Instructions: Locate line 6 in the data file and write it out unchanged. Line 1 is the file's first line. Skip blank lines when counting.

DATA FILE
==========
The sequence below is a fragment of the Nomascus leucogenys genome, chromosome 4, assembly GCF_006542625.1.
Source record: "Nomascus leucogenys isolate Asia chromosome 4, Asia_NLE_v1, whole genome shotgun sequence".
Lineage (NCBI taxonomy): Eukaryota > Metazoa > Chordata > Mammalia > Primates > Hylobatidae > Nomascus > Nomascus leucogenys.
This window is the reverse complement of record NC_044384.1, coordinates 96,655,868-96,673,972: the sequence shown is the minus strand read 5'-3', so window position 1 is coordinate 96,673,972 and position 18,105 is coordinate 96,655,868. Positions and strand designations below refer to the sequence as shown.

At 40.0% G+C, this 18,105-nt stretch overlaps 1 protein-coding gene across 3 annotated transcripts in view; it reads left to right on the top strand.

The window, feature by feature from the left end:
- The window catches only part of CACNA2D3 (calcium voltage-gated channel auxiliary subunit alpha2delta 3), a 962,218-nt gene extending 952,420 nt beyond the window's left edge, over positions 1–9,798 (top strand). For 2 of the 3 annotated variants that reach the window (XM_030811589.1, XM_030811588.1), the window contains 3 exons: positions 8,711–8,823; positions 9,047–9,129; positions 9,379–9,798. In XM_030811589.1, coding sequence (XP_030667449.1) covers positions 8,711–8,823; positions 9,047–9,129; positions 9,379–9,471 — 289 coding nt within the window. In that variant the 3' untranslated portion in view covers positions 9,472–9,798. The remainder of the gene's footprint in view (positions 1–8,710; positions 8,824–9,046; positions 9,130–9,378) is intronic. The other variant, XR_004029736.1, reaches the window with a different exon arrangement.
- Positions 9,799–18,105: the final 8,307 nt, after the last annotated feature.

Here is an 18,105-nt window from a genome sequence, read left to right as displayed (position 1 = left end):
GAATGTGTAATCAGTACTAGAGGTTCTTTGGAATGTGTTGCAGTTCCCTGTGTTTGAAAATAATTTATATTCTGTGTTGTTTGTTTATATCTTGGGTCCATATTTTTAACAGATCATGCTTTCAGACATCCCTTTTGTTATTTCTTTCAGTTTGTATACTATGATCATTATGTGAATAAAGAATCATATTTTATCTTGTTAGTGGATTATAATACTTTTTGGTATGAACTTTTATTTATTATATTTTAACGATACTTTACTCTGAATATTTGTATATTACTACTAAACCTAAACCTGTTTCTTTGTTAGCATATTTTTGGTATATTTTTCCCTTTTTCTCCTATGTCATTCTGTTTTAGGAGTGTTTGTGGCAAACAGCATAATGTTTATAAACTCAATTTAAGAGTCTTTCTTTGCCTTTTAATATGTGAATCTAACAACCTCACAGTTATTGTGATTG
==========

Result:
The window, feature by feature from the left end: